The new model is a much sleeker and more attractive model.

The tall front end is dominated by the massive crosshair grille that is also seen on other Dodge models. The wide placement of the headlights and fog lights enhance the overall appearance.

The side view features some nicely contoured sheet metal and the 20-inch wheels on the tester definitely stand out.

Wraparound tail lights lead the eye to the rear hatch, which is dominated by a large chrome bar, a look similar to that of the Grand Cherokee.

The passenger cabin is comfortable and most everything is properly laid out, with most controls centred around a single spot on the centre stack, making them easy to operate.

The steering-wheel controls also eliminated the need for going to the central controls for everything other than the ventilation system, or the heated and cooled seat controls.

The cabin is also surprisingly quiet given what is under the hood.

Performance: There are two available engines in the Durango lineup. Every model except the R/T comes with the Pentastar 3.6-litre VVT V6 engine that delivers 290 horsepower and 260 foot-pounds of torque.

That engine can tow up to 6,200 pounds and is rated at 13.0 litres per 100 kilometres in the city and 8.8 L/100 km on the highway.

But the Durango is also available with a HEMI engine, which is standard on the R/T and optional on the Crew Plus and Citadel models. At an extra $2,000, the tester was equipped with the larger engine. The 5.7L VVT V8 HEMI MDS engine pumps out 360 horsepower and a stump-pulling 390 foot-pounds of torque.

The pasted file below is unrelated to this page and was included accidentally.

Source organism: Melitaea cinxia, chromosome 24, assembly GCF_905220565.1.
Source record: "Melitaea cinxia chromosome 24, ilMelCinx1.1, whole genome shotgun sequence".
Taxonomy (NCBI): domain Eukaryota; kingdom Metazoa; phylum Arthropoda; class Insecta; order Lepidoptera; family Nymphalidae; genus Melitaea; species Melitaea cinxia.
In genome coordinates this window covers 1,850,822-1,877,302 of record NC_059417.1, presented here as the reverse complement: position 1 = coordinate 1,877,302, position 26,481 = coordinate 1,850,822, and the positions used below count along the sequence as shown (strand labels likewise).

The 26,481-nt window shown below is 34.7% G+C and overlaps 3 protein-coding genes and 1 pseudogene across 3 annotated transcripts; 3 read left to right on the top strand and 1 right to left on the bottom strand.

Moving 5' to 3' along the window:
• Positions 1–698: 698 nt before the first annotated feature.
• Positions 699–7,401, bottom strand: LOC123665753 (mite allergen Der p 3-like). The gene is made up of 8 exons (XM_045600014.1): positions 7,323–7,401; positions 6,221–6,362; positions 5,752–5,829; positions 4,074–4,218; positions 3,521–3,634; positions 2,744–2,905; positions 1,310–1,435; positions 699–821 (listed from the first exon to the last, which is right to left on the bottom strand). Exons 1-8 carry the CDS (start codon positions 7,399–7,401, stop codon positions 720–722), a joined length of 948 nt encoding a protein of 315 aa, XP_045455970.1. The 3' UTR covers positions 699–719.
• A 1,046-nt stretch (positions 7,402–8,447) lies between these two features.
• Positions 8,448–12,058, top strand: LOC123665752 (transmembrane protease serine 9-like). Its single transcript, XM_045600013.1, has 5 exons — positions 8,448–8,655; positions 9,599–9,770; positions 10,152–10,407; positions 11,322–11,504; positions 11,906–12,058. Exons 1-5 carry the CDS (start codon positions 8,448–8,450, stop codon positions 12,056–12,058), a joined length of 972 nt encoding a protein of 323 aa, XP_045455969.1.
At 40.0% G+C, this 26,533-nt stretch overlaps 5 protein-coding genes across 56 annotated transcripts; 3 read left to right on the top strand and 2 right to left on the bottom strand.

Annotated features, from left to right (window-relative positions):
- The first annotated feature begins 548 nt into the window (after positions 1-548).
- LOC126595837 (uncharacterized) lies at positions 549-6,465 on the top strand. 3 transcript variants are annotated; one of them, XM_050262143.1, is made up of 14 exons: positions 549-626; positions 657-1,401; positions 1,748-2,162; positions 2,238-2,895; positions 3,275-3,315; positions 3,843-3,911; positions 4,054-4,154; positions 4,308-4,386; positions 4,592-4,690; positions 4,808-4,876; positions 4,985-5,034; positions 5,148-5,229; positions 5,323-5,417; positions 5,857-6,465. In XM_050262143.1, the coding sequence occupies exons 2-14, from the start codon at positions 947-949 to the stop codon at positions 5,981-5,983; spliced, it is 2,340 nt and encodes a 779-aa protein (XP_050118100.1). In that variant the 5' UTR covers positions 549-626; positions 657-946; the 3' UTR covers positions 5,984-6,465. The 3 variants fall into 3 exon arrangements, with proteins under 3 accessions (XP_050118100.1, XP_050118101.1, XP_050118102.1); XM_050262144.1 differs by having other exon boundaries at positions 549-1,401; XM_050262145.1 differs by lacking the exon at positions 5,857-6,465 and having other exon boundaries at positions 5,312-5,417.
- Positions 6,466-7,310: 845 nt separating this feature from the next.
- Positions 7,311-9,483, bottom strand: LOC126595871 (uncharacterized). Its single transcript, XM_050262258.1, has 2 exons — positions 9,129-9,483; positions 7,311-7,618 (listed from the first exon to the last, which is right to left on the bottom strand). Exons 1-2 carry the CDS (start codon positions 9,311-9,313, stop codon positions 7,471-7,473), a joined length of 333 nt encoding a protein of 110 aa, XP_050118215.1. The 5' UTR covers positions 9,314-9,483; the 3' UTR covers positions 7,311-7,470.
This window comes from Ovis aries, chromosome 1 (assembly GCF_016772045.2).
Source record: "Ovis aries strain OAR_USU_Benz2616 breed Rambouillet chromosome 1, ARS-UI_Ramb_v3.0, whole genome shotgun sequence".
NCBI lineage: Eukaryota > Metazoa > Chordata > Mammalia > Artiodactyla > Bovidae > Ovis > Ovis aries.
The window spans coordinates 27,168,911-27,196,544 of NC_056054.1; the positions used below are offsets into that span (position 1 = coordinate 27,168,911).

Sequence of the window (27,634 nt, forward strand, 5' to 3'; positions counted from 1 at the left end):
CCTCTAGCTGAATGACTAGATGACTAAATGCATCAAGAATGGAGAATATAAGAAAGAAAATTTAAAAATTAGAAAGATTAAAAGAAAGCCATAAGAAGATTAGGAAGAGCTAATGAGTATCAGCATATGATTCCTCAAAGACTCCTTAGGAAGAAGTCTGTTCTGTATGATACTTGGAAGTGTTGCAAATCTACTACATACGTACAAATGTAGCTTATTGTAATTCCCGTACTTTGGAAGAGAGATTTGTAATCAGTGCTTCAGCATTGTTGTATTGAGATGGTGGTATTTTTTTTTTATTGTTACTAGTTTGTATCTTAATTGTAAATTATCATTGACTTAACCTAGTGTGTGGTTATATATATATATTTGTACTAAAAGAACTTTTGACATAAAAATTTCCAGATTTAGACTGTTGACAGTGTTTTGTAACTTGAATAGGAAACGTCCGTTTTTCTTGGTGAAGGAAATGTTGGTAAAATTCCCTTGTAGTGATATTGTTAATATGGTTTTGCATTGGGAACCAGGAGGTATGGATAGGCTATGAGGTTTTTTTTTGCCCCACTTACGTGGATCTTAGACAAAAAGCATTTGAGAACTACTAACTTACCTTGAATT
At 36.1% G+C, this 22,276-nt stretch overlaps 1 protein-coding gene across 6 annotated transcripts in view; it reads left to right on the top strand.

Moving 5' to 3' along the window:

The all-wheel-drive Durango comes with a six-speed automatic transmission and the HEMI ups towing capacity to 7,200 pounds. Fuel efficiency jumps to 16.6 L/100 in the city and 10.0 L/100 km on the highway.

Those numbers would likely be even higher if not for the FuelSaver Multi-Displacement System, which alternates between four-cylinder mode when less power is required and full V8 performance when more power is needed.

The transition from eight to four cylinders goes on unnoticed behind the wheel.

Driving/utility: When driving around town in a Durango, you have to be aware of its size. This is not a Fiat 500, so parking in tight spots can be tricky, as can be navigating some tight turns in smaller parking lots. But that just means you have to pay attention while driving, which we all should be doing anyway.